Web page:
Forum for Science, Industry and Business

Sponsored by:     3M 
Search our Site:

 

Scientists report how protons induce water cages

03.05.2004


Researchers from Yale University, University of Pittsburgh and University of Georgia have reported new data on how the fundamental arrangement of water molecules is affected by the presence of protons. The work appears in Sciencexpress.



This research is about the surprising flexibility of water molecules that makes water the medium of choice for biological systems. The study examines the 50-year-old question of how many water molecules share a proton, a crucial issue in the transportation of charge in biological processes.

Models predict a proton to be strongly bound to one water molecule (Eigen model) or shared between two water molecules (Zundel model) in a manner that depends on how many water molecules are available. With 21 molecules, it was thought that the water could form a "nanocage" structure that holds the Eigen form of the proton in the center. This report confirms the formation of a dodecahedral (20-sided) cage, but the data displayed no trace of the Eigen species.


To determine how a precisely determined number of water molecules interconnect to form these cages, the scientists first weighed the cluster (after the proton was added), and then monitored changes in the infrared absorption that occurred upon addition of each new water molecule.

"The idea was brought to my attention by John Fenn, Yale Professor Emeritus of Chemical Engineering and Nobel Prize winner in Chemistry ’02," said Mark Johnson, professor of chemistry and head of the Yale research team. "Fenn suggested that we might be able to crack this important problem with current technology. We collaborated with groups at Pitt and Georgia using experimental techniques developed in my lab and analyzed the results using Pitt’s super computers."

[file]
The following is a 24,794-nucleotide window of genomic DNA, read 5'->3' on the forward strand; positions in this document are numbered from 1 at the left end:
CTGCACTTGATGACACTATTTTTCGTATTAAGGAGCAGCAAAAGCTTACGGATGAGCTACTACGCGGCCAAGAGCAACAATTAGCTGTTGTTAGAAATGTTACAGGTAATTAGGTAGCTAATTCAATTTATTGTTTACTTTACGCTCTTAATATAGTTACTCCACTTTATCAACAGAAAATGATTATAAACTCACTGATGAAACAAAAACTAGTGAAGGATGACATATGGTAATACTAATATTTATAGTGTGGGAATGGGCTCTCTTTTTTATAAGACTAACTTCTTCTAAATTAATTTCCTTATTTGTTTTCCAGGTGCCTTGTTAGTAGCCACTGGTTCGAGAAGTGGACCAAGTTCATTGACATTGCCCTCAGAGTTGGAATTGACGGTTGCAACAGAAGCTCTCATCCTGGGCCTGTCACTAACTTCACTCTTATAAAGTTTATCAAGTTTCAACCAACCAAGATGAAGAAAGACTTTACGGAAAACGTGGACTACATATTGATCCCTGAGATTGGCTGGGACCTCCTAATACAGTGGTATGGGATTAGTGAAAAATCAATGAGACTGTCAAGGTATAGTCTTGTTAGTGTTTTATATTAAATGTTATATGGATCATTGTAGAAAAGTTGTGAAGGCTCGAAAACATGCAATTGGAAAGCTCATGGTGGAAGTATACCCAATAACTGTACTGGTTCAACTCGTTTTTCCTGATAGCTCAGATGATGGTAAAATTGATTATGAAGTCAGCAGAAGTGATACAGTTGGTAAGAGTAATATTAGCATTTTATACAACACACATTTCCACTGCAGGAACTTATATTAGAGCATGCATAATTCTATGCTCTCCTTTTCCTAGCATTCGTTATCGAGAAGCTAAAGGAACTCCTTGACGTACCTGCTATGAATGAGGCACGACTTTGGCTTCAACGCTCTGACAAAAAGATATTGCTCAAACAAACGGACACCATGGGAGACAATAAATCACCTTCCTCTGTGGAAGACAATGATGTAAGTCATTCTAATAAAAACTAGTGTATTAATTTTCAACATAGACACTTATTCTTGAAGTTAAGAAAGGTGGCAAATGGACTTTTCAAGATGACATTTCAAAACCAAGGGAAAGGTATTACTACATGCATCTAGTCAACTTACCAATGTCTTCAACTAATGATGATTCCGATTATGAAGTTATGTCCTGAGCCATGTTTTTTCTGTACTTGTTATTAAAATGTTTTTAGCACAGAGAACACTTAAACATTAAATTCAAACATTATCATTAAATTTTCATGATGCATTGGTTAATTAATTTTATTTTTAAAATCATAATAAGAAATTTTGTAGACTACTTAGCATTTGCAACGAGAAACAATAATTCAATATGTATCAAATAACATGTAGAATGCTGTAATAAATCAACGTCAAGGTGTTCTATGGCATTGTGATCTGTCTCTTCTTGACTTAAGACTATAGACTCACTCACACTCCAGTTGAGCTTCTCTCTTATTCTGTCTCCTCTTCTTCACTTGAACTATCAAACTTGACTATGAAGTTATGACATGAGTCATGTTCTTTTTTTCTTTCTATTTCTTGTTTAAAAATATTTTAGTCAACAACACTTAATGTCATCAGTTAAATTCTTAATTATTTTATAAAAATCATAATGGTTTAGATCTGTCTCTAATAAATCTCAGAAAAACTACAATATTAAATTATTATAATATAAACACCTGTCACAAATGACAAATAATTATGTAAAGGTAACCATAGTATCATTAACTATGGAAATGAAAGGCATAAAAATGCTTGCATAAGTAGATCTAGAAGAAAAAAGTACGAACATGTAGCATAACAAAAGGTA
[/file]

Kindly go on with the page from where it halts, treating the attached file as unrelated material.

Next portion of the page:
"Water is tricky because sometimes it is just a solvent. Like with coffee. All water does for me is hold the caffeine there, evenly distributed throughout the solution" said Johnson. "For many other things, particularly in biology, water is actively participating in chemical change. It is the medium for shuttling protons. Individual water molecules become part of a network or wire that guides the flow of protons."

In nature, proton transport is unlike other things that move through water while retaining their molecular identity. Protons move much more quickly by trading water partners down the chain, like the executive desk toy with five steel balls. The proton that comes out at the end is not the same one that went in. One example where this mechanism is being currently entertained is in photosynthesis, where the conversion of light energy to useful energy by charge separation may be mediated by water molecules. Molecules once thought to be innocent bystanders may turn out to be the main players!


The research was funded by the National Science Foundation and the Department of Energy.

Janet Rettig Emanuel | EurekAlert!
Further information:
http://www.yale.edu/
http://www.sciencexpress.org

More articles from Life Sciences:

nachricht Microscope measures muscle weakness